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How great a forest is set ablaze by a small fire!  And the tongue is a fire . . . with it we bless the Lord and Father, and with it we curse those who are made in the likeness of God.” –James 3:5-6,9

One of the most rampant urban legends that pops up in every rural community is the certainty that a large mega-retailer wanted to build a store in town but “they” kept them out. (I’m aware of the campaigns against Walmart and Home Depot in some larger communities. I’m talking about spot-in-the-road towns that barely have populations to support grocery stores, let alone mega-retailers.)

angry-face-715449At one public meeting I attended where that statement was made, I looked at the gentleman and said, “Who is `they’?”  He stammered a bit and said, “You know . . .  `them’.”  “Well, who is them?”  I asked.  He blustered a bit more and then said, “Well, the city council, I suppose.”  Although I assured him that I attended nearly every council meeting and never heard a discussion or saw a vote taken to deny a building permit to any retailer, I’m afraid I never convinced that gentleman to question the source and reliability of fodder tossed around the local coffee shop each morning.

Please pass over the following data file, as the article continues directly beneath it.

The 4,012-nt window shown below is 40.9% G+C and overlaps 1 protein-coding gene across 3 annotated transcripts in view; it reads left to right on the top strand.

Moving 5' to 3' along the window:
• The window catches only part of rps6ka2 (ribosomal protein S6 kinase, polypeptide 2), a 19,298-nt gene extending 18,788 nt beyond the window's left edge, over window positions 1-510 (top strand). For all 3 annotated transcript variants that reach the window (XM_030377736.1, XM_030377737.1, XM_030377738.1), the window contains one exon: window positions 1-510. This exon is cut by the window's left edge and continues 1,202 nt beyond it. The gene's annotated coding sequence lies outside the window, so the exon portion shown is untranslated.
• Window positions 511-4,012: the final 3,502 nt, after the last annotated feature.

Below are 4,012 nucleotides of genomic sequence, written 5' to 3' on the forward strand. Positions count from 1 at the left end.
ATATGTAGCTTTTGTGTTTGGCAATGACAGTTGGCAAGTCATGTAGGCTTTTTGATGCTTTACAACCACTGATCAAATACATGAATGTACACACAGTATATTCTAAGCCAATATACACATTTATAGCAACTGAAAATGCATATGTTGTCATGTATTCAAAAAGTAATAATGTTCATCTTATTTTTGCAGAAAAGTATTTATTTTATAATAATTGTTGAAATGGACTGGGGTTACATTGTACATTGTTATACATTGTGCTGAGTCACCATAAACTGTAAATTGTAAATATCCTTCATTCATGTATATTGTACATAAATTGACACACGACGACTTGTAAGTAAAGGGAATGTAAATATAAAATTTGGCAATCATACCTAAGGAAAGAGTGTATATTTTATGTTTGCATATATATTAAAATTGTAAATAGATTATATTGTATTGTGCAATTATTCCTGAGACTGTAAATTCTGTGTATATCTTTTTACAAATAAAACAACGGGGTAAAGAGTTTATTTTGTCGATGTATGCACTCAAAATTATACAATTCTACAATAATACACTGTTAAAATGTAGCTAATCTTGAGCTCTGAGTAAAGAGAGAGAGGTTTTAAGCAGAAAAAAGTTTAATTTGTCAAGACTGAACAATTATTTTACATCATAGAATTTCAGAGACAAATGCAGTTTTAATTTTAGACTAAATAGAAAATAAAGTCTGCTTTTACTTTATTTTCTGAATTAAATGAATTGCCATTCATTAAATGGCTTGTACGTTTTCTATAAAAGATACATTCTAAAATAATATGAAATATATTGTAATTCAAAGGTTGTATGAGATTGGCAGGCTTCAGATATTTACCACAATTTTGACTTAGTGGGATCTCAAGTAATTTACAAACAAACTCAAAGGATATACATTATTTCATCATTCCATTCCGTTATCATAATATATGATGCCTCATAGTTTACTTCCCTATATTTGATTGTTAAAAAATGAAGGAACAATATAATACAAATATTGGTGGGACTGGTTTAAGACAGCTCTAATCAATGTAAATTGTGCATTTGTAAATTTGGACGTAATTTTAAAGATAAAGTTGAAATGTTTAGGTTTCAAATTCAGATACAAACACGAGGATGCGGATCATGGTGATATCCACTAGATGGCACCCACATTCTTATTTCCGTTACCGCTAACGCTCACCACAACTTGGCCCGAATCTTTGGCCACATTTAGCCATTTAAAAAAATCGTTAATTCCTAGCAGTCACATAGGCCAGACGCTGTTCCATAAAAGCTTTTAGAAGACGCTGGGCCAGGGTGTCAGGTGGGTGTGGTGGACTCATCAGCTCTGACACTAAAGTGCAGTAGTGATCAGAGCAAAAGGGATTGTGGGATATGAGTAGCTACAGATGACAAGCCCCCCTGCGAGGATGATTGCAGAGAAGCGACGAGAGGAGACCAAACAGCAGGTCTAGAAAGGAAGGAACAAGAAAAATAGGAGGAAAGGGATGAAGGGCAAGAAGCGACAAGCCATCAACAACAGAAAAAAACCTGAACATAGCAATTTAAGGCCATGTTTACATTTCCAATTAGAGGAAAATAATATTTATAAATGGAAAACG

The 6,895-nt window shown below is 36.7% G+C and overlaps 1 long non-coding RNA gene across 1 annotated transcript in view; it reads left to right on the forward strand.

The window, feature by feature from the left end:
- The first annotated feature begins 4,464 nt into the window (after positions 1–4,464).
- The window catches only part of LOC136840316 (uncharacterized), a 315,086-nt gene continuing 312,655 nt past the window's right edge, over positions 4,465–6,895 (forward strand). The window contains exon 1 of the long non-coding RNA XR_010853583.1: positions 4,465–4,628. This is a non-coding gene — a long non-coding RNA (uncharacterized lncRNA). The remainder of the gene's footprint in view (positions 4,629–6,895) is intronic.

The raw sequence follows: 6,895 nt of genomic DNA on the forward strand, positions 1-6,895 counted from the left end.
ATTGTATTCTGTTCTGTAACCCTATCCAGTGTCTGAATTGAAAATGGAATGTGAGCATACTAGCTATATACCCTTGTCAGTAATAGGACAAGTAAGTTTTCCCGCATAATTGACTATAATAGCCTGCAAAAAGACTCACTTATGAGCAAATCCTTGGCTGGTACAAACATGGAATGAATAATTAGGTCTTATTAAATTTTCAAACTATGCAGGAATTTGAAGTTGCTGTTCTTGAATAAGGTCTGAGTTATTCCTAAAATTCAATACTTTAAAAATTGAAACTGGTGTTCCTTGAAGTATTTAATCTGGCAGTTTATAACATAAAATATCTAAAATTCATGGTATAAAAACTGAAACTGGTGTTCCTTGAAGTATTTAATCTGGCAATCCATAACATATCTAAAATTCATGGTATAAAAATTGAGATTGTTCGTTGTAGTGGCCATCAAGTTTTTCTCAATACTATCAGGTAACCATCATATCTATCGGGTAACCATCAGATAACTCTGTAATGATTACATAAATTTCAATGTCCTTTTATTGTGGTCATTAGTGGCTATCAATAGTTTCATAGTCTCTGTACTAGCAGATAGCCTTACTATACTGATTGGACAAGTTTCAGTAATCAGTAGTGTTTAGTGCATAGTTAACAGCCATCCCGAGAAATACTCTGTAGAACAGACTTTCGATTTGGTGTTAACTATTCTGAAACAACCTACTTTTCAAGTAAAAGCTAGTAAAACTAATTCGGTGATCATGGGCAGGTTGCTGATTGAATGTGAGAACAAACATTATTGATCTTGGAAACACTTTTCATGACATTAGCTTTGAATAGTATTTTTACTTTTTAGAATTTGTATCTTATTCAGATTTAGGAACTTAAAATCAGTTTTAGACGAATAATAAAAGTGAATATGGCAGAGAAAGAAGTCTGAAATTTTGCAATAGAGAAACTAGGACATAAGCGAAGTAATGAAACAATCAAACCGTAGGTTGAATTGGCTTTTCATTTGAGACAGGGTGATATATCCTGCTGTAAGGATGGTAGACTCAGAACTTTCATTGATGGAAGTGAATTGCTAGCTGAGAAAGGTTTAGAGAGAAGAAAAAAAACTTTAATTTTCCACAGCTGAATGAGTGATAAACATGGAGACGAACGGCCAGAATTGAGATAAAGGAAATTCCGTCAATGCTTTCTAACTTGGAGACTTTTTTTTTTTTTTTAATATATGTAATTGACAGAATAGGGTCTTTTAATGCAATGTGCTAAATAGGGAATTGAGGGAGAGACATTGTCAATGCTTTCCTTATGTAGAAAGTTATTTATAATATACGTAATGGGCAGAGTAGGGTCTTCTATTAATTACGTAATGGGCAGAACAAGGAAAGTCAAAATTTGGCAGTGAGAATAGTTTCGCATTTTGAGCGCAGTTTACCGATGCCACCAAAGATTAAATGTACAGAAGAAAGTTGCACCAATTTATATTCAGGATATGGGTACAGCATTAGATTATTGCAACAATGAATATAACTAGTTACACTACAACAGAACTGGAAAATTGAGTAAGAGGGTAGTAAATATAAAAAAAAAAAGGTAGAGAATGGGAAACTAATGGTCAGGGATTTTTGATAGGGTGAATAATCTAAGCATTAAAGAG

Although Christians try not to take the Lord’s name in vain, (Commandment #3), what are the limits on not bearing false witness against your neighbor (Commandment #9)?  Aren’t we taking the Lord’s name in vain if we pass along negative stories about other people–who are God’s creation, just as we are?

The most troublesome aspect of our tendency to criticize a vague “they” for the problems of a business, community, school, church, or country lies in the way those attitudes discourage and demoralize large groups of people.  Even people who are healthy, financially stable, happy with their jobs and activities, and have good personal relationships with their family, co-workers and neighbors can get caught up in mass hysteria when exposed to negative comments and attitudes.

Our best example of that fact?  Backbiting statements and innuendoes circulated about Jesus stirred up the crowd—and was ultimately responsible for his arrest and death.

We should take a stand against wrong.  That, however, involves getting our facts straight, examining our motives, and becoming involved in finding solutions that bring about positive change.

Psalm 139:44 is a sobering thought: “Even before a word is on my tongue, O Lord, you know it completely.” We should approach every conversation as if God is listening in—because we know God is listening in on our every conversation.

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